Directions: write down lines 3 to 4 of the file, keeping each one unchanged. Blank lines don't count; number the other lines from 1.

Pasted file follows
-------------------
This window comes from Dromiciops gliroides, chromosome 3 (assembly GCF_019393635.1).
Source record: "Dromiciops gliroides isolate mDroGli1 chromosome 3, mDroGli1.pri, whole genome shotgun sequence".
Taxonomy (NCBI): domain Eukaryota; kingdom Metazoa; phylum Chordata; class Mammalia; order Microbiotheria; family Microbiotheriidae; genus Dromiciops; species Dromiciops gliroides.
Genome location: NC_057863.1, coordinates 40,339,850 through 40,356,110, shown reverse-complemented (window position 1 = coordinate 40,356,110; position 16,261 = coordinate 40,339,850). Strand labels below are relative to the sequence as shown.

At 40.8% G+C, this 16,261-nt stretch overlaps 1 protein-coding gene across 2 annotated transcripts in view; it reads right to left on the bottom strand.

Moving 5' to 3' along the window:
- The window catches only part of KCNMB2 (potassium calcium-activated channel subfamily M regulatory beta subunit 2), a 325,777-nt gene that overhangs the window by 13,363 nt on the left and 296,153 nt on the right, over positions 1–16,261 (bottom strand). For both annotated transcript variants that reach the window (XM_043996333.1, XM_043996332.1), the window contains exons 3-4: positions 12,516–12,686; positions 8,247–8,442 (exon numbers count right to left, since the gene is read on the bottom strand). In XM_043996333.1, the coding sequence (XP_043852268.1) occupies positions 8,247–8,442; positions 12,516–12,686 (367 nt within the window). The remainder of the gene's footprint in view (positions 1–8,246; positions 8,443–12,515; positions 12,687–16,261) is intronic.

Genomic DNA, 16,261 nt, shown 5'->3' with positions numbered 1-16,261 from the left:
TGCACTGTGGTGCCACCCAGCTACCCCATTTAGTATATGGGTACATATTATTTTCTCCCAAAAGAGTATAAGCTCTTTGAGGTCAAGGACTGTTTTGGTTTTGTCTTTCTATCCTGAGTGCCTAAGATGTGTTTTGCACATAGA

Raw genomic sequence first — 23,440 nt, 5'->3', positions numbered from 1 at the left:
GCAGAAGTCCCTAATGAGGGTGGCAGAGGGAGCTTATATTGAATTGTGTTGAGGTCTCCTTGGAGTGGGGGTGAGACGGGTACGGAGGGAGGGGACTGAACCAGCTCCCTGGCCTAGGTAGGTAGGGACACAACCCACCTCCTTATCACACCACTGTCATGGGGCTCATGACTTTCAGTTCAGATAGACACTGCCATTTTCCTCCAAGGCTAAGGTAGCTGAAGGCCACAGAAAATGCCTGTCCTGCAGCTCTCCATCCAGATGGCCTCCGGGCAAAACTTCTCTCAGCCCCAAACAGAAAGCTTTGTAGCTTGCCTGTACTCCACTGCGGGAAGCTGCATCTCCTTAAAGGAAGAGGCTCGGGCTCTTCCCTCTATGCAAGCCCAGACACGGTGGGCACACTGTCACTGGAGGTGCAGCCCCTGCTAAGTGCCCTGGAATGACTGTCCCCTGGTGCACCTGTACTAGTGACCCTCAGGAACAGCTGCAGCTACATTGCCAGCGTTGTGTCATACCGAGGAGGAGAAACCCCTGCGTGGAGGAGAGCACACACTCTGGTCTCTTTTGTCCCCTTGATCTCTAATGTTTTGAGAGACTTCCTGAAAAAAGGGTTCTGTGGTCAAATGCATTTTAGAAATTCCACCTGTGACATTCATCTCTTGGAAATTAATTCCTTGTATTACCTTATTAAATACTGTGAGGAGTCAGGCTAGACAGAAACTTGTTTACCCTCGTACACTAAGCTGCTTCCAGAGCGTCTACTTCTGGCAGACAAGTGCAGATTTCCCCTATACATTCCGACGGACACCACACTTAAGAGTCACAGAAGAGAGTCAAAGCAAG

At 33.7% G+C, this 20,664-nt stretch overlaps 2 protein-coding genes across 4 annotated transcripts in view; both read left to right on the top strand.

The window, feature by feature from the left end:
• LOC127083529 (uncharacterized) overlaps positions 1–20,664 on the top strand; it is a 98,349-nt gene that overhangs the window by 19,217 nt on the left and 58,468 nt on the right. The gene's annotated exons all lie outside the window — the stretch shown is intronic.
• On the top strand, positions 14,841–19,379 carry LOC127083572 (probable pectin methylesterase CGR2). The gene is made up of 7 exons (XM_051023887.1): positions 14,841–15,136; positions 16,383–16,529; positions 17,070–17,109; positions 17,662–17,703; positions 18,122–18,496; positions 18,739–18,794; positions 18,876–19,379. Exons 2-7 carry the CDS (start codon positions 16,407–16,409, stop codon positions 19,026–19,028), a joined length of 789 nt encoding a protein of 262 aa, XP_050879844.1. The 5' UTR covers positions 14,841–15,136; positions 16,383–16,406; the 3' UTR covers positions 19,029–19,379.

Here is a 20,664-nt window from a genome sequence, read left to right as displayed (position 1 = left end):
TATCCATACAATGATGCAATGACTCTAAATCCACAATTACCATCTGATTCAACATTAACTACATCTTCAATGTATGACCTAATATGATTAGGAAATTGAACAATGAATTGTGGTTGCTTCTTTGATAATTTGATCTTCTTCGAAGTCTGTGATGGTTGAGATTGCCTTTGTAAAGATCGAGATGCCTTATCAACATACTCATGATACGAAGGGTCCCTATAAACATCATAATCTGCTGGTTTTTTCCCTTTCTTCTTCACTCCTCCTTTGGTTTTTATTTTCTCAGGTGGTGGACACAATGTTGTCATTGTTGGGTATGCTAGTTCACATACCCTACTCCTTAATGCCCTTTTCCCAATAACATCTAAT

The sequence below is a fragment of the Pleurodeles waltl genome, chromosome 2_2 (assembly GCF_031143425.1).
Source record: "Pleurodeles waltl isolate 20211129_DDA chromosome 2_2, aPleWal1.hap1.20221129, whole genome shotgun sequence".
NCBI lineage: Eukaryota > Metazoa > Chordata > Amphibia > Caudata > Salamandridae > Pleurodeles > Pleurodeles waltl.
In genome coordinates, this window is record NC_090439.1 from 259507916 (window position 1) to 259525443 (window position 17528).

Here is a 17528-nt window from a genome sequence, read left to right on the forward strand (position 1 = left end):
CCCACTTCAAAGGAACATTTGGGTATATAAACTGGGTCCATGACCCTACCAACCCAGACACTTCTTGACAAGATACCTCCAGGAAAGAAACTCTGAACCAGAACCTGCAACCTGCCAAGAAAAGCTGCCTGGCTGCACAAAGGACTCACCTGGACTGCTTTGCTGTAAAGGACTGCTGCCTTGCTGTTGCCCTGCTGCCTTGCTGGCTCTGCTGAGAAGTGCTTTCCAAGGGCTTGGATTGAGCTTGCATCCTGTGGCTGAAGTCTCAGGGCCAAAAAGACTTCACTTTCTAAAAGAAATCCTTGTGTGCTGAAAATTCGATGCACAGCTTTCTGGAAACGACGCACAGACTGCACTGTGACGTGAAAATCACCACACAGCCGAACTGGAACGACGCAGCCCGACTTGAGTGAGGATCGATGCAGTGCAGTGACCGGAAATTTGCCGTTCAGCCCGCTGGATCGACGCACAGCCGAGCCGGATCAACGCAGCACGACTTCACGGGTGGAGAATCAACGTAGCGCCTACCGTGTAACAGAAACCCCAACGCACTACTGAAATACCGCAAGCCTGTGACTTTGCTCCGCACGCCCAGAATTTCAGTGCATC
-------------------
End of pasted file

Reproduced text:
Taxonomy (NCBI): domain Eukaryota; kingdom Metazoa; phylum Chordata; class Mammalia; order Microbiotheria; family Microbiotheriidae; genus Dromiciops; species Dromiciops gliroides.
Genome location: NC_057863.1, coordinates 40,339,850 through 40,356,110, shown reverse-complemented (window position 1 = coordinate 40,356,110; position 16,261 = coordinate 40,339,850). Strand labels below are relative to the sequence as shown.